During an SGA Intern Meeting, a professor at WVU named Daniel Brewster gave me an analogy that changed my entire perspective of human ability: personal power and positional power. “Personal power is the power you give yourself,” Brewster (as he’s commonly referred to) told us. “Positional power is the power that is given to people based on their role in society.”
Often times, when I scroll through my Facebook or Twitter feeds, I see a lot of people say things like “Well, there’s nothing I can do about that.” A lot of folks think that because they are not in a granted position of power, that they aren’t allowed to do anything. This is exactly what they want you to think.
By granting yourself an implied role, you are only hurting the cause, not helping it. Women’s suffrage was earned through the protesting of everyday people, as well as the civil rights movement. Many people, just like you and I, have made more of a difference than any politician ever could. This has expanded tenfold, through the age of the Internet and hashtag activism; we are revolutionizing the way that we make our voices heard, which involves more typing than speaking. Because we are doing less physical protests, many feel as if the meaning is diminished. If anything, it has amplified protests and made them more accessible to those who would have been unable to become involved otherwise. Who are we to say we’re not worthy of the ability to make a change?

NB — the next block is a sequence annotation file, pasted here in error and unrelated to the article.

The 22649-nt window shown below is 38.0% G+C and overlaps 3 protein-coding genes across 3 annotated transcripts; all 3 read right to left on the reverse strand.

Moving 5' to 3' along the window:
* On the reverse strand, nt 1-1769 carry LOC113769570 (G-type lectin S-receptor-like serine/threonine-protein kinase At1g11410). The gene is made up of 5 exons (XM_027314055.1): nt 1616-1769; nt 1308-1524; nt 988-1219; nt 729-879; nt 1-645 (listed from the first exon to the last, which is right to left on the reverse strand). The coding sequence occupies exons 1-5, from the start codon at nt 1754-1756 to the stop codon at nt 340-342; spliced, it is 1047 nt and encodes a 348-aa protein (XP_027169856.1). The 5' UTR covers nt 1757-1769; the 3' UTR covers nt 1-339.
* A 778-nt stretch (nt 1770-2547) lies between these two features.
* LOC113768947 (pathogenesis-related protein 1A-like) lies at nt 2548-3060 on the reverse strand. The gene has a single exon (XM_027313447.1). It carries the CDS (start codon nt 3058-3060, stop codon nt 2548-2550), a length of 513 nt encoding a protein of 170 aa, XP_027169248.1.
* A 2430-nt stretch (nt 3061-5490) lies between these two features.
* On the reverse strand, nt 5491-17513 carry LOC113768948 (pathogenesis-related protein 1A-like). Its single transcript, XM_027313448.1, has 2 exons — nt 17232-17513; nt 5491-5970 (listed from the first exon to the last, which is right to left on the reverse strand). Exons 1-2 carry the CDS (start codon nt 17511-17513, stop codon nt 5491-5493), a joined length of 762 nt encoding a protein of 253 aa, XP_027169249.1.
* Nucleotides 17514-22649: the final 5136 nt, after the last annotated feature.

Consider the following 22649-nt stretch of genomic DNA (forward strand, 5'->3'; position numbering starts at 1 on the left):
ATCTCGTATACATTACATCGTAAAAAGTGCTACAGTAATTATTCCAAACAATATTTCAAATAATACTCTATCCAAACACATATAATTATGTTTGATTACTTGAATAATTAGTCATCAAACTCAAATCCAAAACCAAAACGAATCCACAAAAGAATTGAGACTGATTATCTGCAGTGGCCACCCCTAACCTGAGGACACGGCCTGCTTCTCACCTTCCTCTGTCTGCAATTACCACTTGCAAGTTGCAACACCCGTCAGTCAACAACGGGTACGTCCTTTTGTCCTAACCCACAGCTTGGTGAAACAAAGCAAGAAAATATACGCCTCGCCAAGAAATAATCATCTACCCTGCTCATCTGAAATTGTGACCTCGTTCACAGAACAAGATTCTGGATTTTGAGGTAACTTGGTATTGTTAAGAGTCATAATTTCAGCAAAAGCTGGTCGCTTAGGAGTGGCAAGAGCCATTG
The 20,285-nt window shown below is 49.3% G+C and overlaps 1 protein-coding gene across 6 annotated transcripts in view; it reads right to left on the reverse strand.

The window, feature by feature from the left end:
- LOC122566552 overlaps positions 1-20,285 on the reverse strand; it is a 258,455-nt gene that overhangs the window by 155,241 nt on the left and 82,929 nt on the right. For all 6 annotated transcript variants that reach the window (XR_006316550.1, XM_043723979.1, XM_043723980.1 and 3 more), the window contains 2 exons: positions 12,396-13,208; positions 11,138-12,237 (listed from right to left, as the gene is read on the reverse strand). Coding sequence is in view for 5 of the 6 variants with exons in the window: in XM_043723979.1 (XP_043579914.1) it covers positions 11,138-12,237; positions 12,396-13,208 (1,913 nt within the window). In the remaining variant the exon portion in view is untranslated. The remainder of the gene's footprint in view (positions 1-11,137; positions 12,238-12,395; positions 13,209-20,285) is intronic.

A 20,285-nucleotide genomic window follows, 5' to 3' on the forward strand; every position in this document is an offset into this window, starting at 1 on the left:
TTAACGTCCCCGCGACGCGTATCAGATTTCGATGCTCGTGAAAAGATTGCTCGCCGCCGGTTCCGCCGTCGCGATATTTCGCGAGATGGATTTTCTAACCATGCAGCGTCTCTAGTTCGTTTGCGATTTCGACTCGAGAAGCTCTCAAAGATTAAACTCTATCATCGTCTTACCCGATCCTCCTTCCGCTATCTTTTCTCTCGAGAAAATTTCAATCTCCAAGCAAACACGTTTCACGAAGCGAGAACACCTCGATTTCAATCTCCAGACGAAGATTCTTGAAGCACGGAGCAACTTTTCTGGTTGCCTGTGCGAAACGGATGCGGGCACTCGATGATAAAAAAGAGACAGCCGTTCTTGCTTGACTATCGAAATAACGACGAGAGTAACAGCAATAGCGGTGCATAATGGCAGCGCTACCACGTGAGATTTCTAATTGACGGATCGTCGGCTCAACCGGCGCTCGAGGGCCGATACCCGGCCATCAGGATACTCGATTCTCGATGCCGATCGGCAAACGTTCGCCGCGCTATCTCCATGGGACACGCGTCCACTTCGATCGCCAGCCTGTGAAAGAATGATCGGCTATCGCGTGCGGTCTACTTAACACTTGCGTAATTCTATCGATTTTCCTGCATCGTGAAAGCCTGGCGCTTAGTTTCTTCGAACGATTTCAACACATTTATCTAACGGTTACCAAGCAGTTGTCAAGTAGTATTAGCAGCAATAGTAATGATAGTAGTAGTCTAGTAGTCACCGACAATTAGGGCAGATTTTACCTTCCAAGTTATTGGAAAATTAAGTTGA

The people in office are not representing us because we do not represent ourselves.
Taking on the role of civic responsibility isn’t exactly an easy one, but it’s monumental in being a part of the change you want to see in the world. We have the ability to call upon our State Senators, Governors and even local governments to ensue change. Just because we elect these people does not mean we forfeit our personal power in order for them to achieve their positional power.
An amazing way to become involved is through an organization entitled ACLU (American Civil Liberties Union); they have an office in every state, including Puerto Rico and Washington D.C. They offer classes on civic engagement on multiple college campuses and advocate for a variety of causes and social issues. For more information, head to their website here.